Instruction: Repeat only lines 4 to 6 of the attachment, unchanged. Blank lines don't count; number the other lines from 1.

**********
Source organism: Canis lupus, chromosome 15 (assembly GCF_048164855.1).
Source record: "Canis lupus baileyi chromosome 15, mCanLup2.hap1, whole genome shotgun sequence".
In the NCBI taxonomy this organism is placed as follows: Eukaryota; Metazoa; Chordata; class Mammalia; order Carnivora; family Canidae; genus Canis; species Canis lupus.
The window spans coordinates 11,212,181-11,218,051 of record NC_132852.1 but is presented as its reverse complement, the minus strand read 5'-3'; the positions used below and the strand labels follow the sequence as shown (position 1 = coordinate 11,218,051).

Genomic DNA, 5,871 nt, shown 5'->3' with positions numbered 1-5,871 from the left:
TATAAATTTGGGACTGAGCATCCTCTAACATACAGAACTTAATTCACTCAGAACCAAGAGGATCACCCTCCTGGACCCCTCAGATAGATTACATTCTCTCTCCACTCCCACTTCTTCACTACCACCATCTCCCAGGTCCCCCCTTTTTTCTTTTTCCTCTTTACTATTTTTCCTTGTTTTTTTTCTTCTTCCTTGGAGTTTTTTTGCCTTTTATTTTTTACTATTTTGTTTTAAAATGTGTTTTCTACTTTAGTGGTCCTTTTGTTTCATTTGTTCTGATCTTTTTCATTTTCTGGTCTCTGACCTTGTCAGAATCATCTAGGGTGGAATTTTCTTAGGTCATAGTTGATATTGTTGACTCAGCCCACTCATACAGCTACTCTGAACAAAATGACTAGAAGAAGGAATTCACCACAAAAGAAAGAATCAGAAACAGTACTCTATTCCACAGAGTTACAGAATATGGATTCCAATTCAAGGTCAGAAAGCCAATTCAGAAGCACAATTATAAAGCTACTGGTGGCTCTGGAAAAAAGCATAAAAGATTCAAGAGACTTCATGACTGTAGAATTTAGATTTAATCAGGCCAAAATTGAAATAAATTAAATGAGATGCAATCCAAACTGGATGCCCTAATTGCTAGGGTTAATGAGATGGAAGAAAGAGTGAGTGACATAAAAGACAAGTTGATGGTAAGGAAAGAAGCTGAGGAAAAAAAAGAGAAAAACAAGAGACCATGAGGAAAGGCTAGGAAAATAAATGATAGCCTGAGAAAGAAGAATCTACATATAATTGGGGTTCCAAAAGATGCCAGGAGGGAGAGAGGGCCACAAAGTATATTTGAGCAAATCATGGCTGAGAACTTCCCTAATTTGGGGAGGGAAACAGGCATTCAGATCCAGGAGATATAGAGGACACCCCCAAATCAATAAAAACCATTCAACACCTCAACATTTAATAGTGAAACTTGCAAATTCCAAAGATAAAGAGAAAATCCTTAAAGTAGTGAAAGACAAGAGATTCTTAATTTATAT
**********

The window spans coordinates 11,212,181-11,218,051 of record NC_132852.1 but is presented as its reverse complement, the minus strand read 5'-3'; the positions used below and the strand labels follow the sequence as shown (position 1 = coordinate 11,218,051).

Genomic DNA, 5,871 nt, shown 5'->3' with positions numbered 1-5,871 from the left:
TATAAATTTGGGACTGAGCATCCTCTAACATACAGAACTTAATTCACTCAGAACCAAGAGGATCACCCTCCTGGACCCCTCAGATAGATTACATTCTCTCTCCACTCCCACTTCTTCACTACCACCATCTCCCAGGTCCCCCCTTTTTTCTTTTTCCTCTTTACTATTTTTCCTTGTTTTTTTTCTTCTTCCTTGGAGTTTTTTTGCCTTTTATTTTTTACTATTTTGTTTTAAAATGTGTTTTCTACTTTAGTGGTCCTTTTGTTTCATTTGTTCTGATCTTTTTCATTTTCTGGTCTCTGACCTTGTCAGAATCATCTAGGGTGGAATTTTCTTAGGTCATAGTTGATATTGTTGACTCAGCCCACTCATACAGCTACTCTGAACAAAATGACTAGAAGAAGGAATTCACCACAAAAGAAAGAATCAGAAACAGTACTCTATTCCACAGAGTTACAGAATATGGATTCCAATTCAAGGTCAGAAAGCCAATTCAGAAGCACAATTATAAAGCTACTGGTGGCTCTGGAAAAAAGCATAAAAGATTCAAGAGACTTCATGACTGTAGAATTTAGATTTAATCAGGCCAAAATTGAAATAAATTAAATGAGATGCAATCCAAACTGGATGCCCTAATTGCTAGGGTTAATGAGATGGAAGAAAGAGTGAGTGACATAAAAGACAAGTTGATGGTAAGGAAAGAAGCTGAGGAAAAAAAAGAGAAAAACAAGAGACCATGAGGAAAGGCTAGGAAAATAAATGATAGCCTGAGAAAGAAGAATCTACATATAATTGGGGTTCCAAAAGATGCCAGGAGGGAGAGAGGGCCACAAAGTATATTTGAGCAAATCATGGCTGAGAACTTCCCTAATTTGGGGAGGGAAACAGGCATTCAGATCCAGGAGATATAGAGGACACCCCCAAATCAATAAAAACCATTCAACACCTCAACATTTAATAGTGAAACTTGCAAATTCCAAAGATAAAGAGAAAATCCTTAAAGTAGTGAAAGACAAGAGATTCTTAATTTATAT